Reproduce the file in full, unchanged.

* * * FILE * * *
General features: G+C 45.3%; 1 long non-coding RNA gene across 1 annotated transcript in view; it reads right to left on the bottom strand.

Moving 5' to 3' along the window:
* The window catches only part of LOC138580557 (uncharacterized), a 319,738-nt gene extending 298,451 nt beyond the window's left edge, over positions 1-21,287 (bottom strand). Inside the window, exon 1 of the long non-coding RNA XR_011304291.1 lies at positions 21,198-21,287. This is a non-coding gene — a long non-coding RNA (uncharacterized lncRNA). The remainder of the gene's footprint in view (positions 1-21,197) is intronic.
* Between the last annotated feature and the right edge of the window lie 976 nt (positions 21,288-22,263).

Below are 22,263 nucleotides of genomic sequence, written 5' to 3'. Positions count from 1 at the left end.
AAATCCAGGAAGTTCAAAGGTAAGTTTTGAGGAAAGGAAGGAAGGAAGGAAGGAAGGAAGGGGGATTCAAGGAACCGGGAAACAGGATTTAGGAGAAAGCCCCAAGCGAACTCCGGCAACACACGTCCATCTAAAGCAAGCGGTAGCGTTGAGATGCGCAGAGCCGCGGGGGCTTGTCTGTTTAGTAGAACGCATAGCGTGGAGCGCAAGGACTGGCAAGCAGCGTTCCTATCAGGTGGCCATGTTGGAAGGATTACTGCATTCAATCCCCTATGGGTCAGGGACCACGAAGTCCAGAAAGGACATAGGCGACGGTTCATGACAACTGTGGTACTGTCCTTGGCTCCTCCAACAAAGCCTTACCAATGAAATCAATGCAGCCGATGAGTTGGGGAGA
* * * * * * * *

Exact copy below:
General features: G+C 45.3%; 1 long non-coding RNA gene across 1 annotated transcript in view; it reads right to left on the bottom strand.

Moving 5' to 3' along the window:
* The window catches only part of LOC138580557 (uncharacterized), a 319,738-nt gene extending 298,451 nt beyond the window's left edge, over positions 1-21,287 (bottom strand). Inside the window, exon 1 of the long non-coding RNA XR_011304291.1 lies at positions 21,198-21,287. This is a non-coding gene — a long non-coding RNA (uncharacterized lncRNA). The remainder of the gene's footprint in view (positions 1-21,197) is intronic.
* Between the last annotated feature and the right edge of the window lie 976 nt (positions 21,288-22,263).

Below are 22,263 nucleotides of genomic sequence, written 5' to 3'. Positions count from 1 at the left end.
AAATCCAGGAAGTTCAAAGGTAAGTTTTGAGGAAAGGAAGGAAGGAAGGAAGGAAGGAAGGGGGATTCAAGGAACCGGGAAACAGGATTTAGGAGAAAGCCCCAAGCGAACTCCGGCAACACACGTCCATCTAAAGCAAGCGGTAGCGTTGAGATGCGCAGAGCCGCGGGGGCTTGTCTGTTTAGTAGAACGCATAGCGTGGAGCGCAAGGACTGGCAAGCAGCGTTCCTATCAGGTGGCCATGTTGGAAGGATTACTGCATTCAATCCCCTATGGGTCAGGGACCACGAAGTCCAGAAAGGACATAGGCGACGGTTCATGACAACTGTGGTACTGTCCTTGGCTCCTCCAACAAAGCCTTACCAATGAAATCAATGCAGCCGATGAGTTGGGGAGA